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Sky-watch today at Planetarium

Madhur Tankha

NEW DELHI: To enable celestial lovers to catch a glimpse of the perigee full moon, Nehru Planetarium in collaboration with Aperture Telescopes and the Amateur Astronomers Association, Delhi, is hosting a public sky-watch with telescopes and a live show with full dome visuals at Nehru Memorial Museum and Library here this Saturday.

The public sky-watch will give celestial lovers an opportunity to decipher change in brightness and observe the angular size of the moon.

Activities will be organised to measure the angular diameter of the moon, draw lunar features and detect liberation.

Amateur astronomers will share their love of the skies with all present and the Planetarium has urged Delhiites to take advantage of this event.

Interestingly, the perigee full moon will be the brightest and largest during the past 18 years.

“A combination of perigee close approach and manner of full moon to perigee in effect makes the perigee full moon one of the largest and brightest we have witnessed in the past 18 years,” said Nehru Planetarium Director Rathnasree.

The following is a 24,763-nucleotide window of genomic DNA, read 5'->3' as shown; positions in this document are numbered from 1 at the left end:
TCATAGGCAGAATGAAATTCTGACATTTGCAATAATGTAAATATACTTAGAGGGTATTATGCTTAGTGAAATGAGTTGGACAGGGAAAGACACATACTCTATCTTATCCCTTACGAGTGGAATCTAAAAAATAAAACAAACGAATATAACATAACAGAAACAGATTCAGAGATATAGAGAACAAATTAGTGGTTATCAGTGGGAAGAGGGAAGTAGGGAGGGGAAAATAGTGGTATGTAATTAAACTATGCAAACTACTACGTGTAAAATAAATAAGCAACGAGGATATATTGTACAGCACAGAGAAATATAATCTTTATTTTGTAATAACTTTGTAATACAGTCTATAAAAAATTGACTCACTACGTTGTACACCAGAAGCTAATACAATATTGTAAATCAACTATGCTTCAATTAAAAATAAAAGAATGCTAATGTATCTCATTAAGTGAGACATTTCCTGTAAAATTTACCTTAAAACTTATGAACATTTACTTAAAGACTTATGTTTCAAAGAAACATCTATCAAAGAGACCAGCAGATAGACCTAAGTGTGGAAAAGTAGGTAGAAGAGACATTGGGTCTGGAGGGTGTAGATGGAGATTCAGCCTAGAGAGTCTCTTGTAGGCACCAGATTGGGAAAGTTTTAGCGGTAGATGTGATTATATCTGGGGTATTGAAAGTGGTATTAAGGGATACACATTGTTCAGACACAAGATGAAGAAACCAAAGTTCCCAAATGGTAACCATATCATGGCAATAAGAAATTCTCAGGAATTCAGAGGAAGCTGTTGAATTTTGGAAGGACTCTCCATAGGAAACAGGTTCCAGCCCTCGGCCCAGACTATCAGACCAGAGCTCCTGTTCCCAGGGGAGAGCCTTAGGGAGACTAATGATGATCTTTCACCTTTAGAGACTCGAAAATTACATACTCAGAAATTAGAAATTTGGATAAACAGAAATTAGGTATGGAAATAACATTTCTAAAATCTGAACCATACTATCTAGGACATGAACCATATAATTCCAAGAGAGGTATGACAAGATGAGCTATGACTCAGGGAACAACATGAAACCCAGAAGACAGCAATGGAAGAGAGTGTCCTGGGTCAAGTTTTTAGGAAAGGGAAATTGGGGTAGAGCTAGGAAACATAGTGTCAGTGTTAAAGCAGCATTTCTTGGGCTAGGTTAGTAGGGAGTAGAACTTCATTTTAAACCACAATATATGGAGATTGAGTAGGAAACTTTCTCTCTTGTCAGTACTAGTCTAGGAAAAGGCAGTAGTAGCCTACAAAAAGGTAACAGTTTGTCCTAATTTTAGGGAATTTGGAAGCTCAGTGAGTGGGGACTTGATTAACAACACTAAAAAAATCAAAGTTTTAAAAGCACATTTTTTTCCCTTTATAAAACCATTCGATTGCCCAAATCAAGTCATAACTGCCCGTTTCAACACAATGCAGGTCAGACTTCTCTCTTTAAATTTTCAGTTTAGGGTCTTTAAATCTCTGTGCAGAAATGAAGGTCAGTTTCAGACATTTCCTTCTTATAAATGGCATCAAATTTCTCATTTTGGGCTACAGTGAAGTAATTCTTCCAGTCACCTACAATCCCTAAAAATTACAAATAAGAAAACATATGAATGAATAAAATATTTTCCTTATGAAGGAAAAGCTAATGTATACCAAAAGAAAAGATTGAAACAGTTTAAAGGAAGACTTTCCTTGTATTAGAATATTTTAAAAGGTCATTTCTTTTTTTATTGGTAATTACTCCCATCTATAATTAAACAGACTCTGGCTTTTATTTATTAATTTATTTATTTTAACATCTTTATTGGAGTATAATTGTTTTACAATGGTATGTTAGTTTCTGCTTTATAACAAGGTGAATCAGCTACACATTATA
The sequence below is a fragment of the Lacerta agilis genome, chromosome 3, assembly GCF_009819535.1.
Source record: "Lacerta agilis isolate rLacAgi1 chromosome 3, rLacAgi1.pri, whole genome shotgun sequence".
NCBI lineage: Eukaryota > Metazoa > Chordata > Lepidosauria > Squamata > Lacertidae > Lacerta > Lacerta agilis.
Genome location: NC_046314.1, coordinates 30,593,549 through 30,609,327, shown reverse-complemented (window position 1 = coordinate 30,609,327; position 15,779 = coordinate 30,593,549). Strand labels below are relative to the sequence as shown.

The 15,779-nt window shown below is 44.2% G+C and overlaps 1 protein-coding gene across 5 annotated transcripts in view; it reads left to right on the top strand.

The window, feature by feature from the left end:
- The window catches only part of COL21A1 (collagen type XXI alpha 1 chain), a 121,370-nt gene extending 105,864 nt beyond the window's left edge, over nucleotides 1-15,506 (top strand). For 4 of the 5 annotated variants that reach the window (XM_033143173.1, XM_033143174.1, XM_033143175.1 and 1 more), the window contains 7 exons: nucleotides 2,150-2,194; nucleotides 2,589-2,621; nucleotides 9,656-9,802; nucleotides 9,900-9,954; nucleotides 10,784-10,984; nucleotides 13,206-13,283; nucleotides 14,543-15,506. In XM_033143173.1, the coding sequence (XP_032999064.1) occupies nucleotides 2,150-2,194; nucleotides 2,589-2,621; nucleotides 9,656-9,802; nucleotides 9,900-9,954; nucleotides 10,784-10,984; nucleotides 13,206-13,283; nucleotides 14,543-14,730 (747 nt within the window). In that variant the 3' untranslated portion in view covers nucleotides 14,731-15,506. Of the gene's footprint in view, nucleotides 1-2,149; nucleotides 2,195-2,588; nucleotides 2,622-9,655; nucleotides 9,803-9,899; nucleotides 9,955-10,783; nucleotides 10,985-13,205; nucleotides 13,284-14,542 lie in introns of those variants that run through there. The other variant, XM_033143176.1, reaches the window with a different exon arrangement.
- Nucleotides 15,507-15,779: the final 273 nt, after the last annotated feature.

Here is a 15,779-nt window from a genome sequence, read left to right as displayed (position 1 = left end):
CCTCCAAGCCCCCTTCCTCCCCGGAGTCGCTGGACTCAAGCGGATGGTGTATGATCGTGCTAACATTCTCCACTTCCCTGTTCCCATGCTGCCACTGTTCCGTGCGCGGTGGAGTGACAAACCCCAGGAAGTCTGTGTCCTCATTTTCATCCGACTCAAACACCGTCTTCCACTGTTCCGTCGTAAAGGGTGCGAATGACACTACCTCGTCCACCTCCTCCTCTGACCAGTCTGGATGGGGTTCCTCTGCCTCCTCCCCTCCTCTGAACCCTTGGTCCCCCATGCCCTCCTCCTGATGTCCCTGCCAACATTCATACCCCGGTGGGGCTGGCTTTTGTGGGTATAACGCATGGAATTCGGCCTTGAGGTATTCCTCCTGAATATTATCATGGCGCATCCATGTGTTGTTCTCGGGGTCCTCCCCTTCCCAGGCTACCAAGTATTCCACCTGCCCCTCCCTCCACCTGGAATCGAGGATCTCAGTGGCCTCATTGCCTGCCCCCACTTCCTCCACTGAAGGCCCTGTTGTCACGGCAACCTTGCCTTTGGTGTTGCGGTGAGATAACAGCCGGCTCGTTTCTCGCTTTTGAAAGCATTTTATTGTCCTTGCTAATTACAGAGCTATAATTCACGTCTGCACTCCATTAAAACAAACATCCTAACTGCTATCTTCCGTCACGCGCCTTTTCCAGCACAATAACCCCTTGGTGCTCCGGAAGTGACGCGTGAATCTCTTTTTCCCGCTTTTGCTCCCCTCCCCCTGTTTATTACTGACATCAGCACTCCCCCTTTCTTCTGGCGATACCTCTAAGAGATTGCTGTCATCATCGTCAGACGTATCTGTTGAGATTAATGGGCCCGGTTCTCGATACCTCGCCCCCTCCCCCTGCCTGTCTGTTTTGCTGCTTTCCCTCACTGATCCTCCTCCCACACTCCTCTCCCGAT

Misconceptions

Keeping in mind the fact that fears and misconceptions are doing the rounds relating to two independent events -- the 9 magnitude earthquake and the tsunami that stuck Japan this month and the perigee full moon -- the Planetarium and amateur astronomers will dispel misconceptions, clarify the disconnect between the event for the public and help them view the perigee full moon in a scientific spirit.

“Regardless of any correlation that may exist or otherwise, there is also the point to understand that any increase in tidal forces -- due to the elative near approach of the moon and full moon/new moon phase -- cannot in any physical way cause large scale earthquakes. No inferences should ever be drawn from looking at just two data points – any statistical correlation has to be checked over a number of data points,” says Dr. Rathnasree.

Some students working with the Planetarium are also compiling earthquake and moon-related data to visualise and check whether any kind of a correlation at all exists between the moon-related data and earthquakes, looking at data for the last hundred years and more.

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